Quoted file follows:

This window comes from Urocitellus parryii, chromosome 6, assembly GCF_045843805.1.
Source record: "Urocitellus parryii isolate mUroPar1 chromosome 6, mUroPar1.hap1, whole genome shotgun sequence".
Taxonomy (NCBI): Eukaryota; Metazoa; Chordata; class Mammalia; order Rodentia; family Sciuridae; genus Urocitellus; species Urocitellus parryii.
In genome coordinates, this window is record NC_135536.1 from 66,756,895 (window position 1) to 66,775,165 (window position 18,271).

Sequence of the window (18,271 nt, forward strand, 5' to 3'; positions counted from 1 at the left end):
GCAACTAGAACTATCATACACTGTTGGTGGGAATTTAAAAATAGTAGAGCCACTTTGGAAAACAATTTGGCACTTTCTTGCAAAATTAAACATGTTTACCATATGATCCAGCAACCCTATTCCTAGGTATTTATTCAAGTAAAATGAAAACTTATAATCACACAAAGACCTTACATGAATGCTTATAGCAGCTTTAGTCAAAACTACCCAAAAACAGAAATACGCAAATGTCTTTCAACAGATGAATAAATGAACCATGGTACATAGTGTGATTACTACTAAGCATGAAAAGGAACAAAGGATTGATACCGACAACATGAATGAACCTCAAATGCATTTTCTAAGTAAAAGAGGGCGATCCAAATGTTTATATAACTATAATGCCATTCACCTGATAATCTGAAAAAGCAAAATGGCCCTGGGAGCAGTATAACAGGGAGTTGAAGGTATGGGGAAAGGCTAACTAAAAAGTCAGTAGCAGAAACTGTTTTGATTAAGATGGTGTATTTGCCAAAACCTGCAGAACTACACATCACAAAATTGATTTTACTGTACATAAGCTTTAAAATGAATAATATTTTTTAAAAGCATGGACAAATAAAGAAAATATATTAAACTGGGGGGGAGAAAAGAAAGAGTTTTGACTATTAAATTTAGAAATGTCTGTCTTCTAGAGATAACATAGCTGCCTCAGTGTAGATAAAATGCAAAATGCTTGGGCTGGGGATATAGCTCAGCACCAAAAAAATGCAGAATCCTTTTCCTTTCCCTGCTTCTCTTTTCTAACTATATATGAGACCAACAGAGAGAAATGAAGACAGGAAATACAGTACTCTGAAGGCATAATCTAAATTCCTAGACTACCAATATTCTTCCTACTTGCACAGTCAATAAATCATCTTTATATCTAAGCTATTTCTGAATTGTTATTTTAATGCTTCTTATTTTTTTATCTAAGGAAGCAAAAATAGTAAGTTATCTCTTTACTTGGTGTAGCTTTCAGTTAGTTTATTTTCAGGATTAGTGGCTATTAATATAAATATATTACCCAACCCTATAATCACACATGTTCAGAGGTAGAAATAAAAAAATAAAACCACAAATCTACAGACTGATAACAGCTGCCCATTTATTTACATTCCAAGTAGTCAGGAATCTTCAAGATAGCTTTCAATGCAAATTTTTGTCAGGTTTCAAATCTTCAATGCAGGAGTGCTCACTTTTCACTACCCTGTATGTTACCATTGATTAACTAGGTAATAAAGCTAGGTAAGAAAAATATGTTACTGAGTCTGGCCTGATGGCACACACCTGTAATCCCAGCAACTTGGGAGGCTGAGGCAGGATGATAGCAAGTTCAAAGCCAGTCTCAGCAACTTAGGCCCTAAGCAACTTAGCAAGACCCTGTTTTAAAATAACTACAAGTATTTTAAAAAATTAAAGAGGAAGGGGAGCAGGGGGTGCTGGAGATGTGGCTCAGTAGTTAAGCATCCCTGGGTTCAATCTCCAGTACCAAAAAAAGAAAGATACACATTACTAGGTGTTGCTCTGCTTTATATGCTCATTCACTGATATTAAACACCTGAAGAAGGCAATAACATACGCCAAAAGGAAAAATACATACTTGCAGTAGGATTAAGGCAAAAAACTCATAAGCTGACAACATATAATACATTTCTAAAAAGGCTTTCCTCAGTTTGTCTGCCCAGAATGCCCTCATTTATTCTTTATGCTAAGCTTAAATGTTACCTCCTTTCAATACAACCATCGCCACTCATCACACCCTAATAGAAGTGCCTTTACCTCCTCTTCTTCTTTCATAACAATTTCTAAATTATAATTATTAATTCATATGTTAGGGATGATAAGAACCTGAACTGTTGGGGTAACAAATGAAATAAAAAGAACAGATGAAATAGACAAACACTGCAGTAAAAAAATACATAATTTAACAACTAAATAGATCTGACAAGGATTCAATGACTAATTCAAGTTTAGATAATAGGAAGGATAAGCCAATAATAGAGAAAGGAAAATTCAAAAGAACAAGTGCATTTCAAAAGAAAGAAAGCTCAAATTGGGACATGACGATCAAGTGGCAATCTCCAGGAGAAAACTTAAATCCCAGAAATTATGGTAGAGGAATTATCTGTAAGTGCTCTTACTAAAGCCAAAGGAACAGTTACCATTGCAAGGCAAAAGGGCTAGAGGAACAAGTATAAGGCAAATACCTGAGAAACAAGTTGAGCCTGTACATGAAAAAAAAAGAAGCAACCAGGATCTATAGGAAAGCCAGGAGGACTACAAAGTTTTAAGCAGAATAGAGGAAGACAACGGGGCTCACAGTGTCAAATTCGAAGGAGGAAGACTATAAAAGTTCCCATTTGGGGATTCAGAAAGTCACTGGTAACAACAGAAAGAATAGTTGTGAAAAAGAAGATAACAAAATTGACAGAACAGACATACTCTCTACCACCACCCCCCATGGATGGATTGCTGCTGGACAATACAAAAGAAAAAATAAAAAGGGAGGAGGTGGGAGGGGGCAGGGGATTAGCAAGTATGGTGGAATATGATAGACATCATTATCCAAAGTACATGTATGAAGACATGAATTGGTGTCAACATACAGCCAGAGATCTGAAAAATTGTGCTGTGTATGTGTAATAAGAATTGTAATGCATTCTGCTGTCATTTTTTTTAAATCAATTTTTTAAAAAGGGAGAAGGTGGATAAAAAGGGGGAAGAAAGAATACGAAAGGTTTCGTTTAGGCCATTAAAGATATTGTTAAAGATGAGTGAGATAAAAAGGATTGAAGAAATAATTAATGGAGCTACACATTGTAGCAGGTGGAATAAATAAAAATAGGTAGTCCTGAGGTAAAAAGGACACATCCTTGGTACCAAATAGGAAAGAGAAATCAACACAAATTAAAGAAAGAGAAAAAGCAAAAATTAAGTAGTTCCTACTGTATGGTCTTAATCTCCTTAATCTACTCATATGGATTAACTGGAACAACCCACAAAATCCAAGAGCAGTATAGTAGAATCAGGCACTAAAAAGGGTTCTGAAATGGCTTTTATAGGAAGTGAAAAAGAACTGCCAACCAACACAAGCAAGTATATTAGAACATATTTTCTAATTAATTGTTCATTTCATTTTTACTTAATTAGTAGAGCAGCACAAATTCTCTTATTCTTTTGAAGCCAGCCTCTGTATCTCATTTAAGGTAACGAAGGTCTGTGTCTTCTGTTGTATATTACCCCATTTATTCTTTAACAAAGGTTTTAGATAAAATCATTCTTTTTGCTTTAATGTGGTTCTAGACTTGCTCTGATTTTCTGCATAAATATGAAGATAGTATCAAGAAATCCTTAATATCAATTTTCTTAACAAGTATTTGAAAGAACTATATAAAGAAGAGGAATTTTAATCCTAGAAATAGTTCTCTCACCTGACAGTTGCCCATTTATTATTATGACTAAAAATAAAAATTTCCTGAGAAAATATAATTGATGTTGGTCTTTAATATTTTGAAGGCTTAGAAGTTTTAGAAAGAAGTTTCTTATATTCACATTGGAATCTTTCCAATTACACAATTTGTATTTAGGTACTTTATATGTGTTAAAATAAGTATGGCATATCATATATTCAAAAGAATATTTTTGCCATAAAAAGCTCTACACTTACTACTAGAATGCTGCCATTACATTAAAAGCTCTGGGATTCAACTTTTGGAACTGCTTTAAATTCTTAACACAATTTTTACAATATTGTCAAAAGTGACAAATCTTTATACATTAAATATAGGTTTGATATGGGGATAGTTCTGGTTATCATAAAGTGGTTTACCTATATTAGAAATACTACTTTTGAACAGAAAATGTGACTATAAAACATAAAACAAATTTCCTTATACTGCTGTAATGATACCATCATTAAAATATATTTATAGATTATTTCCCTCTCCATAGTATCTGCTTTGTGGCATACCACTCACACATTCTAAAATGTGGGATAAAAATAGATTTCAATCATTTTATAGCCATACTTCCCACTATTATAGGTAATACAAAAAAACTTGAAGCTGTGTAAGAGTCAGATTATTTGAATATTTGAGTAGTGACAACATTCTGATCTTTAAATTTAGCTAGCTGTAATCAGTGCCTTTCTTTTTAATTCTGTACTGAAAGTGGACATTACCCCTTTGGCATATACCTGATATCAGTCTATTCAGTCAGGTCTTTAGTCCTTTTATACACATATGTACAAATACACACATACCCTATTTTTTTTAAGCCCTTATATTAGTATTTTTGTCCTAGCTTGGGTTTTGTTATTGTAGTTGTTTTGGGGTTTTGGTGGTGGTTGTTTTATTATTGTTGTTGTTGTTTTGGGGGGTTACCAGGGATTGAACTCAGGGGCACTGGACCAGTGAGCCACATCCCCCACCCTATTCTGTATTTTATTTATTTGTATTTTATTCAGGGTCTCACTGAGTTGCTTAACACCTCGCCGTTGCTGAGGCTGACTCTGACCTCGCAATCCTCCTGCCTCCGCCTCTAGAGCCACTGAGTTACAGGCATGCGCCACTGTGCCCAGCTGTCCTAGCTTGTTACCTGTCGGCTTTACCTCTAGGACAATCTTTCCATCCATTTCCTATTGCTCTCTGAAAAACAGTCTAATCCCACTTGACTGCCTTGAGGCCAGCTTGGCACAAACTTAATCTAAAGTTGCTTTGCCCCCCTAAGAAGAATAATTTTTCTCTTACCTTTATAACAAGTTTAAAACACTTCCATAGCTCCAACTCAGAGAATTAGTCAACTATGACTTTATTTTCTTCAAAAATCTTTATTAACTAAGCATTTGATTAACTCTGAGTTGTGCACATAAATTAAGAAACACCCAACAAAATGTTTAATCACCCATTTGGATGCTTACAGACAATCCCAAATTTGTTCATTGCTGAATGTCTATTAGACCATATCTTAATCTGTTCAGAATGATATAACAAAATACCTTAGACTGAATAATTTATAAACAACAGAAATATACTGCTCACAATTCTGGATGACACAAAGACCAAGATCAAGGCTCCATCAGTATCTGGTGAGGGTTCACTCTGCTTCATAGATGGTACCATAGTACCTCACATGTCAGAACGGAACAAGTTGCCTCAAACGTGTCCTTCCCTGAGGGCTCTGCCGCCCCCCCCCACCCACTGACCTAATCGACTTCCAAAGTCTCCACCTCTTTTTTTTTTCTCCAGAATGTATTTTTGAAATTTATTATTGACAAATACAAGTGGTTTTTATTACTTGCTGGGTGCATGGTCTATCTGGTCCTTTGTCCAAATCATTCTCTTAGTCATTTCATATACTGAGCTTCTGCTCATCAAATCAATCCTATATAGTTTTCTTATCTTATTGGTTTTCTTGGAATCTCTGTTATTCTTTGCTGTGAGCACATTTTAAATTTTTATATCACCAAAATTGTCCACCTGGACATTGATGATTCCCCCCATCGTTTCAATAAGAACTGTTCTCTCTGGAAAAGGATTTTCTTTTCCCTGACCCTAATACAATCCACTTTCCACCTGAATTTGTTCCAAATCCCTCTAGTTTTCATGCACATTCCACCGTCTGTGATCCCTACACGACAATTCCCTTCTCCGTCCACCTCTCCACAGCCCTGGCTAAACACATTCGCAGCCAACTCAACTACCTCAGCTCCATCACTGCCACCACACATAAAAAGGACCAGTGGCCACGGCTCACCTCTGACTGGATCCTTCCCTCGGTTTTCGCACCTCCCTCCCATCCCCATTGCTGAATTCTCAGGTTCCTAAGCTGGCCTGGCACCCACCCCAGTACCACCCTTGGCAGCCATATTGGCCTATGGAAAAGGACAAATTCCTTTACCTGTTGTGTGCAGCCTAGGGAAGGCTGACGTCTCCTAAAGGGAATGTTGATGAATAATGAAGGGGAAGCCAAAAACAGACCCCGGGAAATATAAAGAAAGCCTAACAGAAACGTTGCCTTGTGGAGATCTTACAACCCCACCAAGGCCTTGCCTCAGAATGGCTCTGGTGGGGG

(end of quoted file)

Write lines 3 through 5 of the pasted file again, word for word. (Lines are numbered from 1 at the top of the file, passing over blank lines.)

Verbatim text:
Taxonomy (NCBI): Eukaryota; Metazoa; Chordata; class Mammalia; order Rodentia; family Sciuridae; genus Urocitellus; species Urocitellus parryii.
In genome coordinates, this window is record NC_135536.1 from 66,756,895 (window position 1) to 66,775,165 (window position 18,271).

Sequence of the window (18,271 nt, forward strand, 5' to 3'; positions counted from 1 at the left end):